BASHIQA, IRAQ —
The peshmerga general frowned when asked about a top Kurdish bomb-disposal expert killed last month the day after the assault on Mosul, Iraq began. “He was a very brave man,” said Gen. Mahmood Kakaye.
Suleman Sahed Chirukaya was trying to disarm a jihadist bomb in a tunnel near the town of Bashiqa, 24 kilometers from Mosul, one of hundreds he’d defused saving countless lives, when an anti-handling device triggered a blast, critically wounding him. Flown to Germany, where he’d lived a comfortable life for 16 years before returning to Kurdistan, he died in a hospital in Koblenz.
In a television interview, his brother, Salih, said Chirukaya felt he couldn’t just watch from afar the Kurds battling Islamic State, and re-joined the peshmerga early this year.
“Since July 2014, we have defused 14,000 Daesh bombs,” said Gen. Kakaye, who was using an Arabic term for IS. “Chirukaya was a real expert and we’ll miss him; he was a good man, but we have others and the work never stops,” said Kakaye, who oversees the peshmerga's bomb disposal teams.
Like U.S. troops after the 2003 invasion of Iraq, the peshmerga are finding the deadliest weapons being arrayed against them by the jihadists are IEDs and vehicle-borne bombs (VBIEDs). The peshmerga are updated regularly on the tell-tale signs of IEDs, but identifying the bombs is a moving art.
The jihadist bomb makers and the Kurdish bomb disposal teams are competing in a deadly cat-and-mouse game that favors the bombers.
The general wouldn’t disclose how many bomb disposal technicians the peshmerga have deployed, but he says large resources are devoted to battling the jihadist bomb makers, who have been manufacturing on a massive scale more sophisticated devices using civilian components and electronics as well as materiel ranging from cell phones and the parts of battery-operated toys to fertilizer and aluminum powder and pastes used in agriculture.
For two years, IS has been running a bomb manufacturing network of makeshift factories set up in towns and villages across their self-styled caliphate straddling Iraq and Syria.
Earlier this year, Conflict Armament Research, a London-based research organization that monitors the movement of conventional weapons and ammunition, warned, “IS forces have manufactured and deployed improvised explosive devices (IEDs) across the battlefield on a quasi-industrial scale.
Responsible for a large number of civilian and military casualties, these improvised bombs endanger and significantly delay ground operations against IS positions, while threatening the safe return of displaced populations. Made of components that are cheap and readily available, IEDs have become IS forces’ signature weapon.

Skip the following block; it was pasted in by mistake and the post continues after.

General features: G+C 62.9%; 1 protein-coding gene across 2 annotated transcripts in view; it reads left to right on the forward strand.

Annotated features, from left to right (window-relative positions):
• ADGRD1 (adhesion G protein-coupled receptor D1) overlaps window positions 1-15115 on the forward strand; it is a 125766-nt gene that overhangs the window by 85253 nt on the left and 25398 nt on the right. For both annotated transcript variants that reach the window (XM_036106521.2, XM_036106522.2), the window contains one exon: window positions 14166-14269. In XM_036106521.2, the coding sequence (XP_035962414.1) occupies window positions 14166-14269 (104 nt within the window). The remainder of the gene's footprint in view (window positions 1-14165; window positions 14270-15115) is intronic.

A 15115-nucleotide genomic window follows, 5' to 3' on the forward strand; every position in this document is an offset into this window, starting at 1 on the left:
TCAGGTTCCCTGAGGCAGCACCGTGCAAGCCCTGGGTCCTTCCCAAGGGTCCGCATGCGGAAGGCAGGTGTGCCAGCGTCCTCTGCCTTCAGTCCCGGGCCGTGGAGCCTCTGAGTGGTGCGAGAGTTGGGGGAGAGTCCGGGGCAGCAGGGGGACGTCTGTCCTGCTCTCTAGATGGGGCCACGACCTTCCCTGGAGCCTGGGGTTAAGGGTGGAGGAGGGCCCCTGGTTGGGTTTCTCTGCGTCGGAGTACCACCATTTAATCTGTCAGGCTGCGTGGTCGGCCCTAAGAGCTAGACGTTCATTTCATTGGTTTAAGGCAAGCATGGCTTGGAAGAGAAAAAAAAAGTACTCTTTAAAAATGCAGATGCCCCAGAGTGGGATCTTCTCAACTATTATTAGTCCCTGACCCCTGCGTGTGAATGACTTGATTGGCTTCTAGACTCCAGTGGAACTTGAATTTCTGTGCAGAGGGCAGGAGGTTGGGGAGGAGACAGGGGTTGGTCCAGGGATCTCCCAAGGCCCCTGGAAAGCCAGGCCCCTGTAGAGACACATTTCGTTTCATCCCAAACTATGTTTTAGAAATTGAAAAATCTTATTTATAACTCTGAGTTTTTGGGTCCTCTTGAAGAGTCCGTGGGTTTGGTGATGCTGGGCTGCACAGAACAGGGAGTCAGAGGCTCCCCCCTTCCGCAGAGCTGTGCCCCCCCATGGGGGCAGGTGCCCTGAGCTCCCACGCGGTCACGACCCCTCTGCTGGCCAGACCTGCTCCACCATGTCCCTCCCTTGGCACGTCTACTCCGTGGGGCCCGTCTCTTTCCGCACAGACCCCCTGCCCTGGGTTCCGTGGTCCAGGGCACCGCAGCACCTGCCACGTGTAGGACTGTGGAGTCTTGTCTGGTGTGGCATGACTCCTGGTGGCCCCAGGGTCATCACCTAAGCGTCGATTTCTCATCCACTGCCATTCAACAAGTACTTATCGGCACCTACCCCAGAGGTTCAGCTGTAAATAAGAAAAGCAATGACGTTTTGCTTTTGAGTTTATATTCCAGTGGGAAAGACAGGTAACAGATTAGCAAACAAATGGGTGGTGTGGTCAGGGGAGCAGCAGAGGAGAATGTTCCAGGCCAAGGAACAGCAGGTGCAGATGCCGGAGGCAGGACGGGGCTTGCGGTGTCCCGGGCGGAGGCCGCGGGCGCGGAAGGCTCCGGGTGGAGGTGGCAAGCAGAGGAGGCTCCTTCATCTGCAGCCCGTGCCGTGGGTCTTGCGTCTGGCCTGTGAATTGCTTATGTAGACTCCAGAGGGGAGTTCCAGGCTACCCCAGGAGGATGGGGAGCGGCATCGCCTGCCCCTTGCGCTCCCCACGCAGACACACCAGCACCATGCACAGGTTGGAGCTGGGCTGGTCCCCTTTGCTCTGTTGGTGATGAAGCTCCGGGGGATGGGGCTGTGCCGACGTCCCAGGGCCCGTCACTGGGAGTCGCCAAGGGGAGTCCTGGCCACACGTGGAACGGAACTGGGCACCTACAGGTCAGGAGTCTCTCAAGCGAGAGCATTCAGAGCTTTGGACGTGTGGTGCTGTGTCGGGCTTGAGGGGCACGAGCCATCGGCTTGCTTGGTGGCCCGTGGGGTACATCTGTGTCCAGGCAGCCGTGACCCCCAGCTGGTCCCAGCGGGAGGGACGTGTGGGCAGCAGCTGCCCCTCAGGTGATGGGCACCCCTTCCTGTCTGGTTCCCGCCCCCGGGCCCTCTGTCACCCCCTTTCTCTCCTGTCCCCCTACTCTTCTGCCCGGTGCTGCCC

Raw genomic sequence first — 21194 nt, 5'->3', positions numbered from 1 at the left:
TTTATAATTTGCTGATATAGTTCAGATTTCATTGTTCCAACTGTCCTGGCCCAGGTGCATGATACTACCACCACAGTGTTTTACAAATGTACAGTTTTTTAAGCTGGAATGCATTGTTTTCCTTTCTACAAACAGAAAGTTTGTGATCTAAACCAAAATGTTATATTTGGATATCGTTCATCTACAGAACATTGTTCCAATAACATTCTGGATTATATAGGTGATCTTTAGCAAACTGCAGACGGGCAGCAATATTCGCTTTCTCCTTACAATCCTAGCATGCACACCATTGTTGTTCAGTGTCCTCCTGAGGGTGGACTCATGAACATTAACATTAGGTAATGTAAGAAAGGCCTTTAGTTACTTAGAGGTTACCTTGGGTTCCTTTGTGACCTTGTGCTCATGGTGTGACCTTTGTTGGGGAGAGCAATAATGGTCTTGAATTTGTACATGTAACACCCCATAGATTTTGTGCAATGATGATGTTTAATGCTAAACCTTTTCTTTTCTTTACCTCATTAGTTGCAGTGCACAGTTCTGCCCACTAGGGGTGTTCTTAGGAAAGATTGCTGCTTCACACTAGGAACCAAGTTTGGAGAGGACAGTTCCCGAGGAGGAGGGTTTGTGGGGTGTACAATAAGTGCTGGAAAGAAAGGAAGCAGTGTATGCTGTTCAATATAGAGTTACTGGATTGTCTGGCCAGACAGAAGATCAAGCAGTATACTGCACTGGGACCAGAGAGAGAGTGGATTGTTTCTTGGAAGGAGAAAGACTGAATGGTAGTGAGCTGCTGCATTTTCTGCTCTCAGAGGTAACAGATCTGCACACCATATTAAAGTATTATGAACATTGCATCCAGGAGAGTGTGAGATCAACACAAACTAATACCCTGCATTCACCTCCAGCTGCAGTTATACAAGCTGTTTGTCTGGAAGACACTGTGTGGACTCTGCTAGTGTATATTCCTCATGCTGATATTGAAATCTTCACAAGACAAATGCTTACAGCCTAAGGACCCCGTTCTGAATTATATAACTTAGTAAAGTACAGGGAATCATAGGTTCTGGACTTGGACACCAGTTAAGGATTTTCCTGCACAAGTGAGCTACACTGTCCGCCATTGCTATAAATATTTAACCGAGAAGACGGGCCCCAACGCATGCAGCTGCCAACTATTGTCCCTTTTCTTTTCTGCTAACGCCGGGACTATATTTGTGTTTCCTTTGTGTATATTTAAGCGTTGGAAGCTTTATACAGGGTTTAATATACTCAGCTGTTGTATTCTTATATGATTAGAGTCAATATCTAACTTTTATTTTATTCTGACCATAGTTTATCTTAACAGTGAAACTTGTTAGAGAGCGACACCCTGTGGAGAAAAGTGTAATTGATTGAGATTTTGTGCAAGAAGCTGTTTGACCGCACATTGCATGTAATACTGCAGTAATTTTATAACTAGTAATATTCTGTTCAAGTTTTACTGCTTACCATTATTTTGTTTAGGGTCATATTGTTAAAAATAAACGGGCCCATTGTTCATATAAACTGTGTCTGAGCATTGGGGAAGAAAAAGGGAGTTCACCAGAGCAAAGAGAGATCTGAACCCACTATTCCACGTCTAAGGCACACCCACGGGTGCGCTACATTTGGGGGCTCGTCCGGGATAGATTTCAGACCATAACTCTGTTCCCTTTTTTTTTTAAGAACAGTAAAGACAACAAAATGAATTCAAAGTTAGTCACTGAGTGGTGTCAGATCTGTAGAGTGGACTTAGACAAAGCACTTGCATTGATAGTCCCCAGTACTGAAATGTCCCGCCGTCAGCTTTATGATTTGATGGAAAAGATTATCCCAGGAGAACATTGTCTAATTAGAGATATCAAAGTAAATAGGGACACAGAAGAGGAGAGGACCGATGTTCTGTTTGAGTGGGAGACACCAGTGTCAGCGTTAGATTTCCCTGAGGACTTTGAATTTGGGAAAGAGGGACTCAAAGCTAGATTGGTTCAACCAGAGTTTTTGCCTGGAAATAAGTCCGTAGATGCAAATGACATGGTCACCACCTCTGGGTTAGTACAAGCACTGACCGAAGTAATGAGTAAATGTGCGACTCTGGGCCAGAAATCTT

Kakaye said, “They have refined their designs creating new types of IEDs ranging from suicide and car bombs to landmines, booby traps and improvised mortars, and they experiment where to plant their IEDs. There are the obvious places where IEDs can be found; opening a front door or a fridge door can trigger a blast; but, there are twists and they are ingenious in what they do,” he adds.
IEDs are planted in everything from food jars and cans to toys and clothes. They have been found in trash and in the carcasses of dead animals.
Iraqi security forces battling their way into Mosul and Shi’ite militias in the countryside are also suffering heavy losses from the IEDs.
When the peshmerga or Iraqi units manage to take ground, their first order of business is to clear remaining IEDs, and as they do so, they can come under attack from jihadists mounting ambushes and commando-style raids. That was seen in the battle for Bashiqa last week, when peshmerga were caught in a huge IED blast before coming under sustained IS gunfire.
Kakaye’s bomb disposal experts do not have the advantages of their counterparts in Western militaries - they don’t have modern blast-proof suits. Nor do they have motorized robots to help with the defusing of IEDs.
According to Conflict Armament Research, IS acquisition networks set about quickly to secure a steady flow of parts and materiel needed to make their IEDs, leaning “heavily on lawful commerce.” The CAR inquiry found much of what IS needs came from Iraqi and Turkish companies.
CAR researchers noted, “Both Iraq and Turkey have large agricultural and mining sectors, in which many chemicals and explosive components are employed extensively. At the same time, many small-scale commercial enterprises appear to have sold, whether wittingly or unwittingly, components to parties linked to, or employed by, IS forces.”
A member of Peshmerga forces inspects a house that was used by Islamic State militants in the town of Bashiqa, after it was recaptured from the Islamic State, east of Mosul, Iraq Nov. 10, 2016.
Most IEDs being encountered by the peshmerga use ammonium nitrate, found in fertilizer, mixed with other chemicals commonly used in farming, quarrying and mining.
They also are using the plastic explosive C4. The IEDs can be triggered by pressure pads, detonated by remote control or by trip wires, says Gen. Kakaye.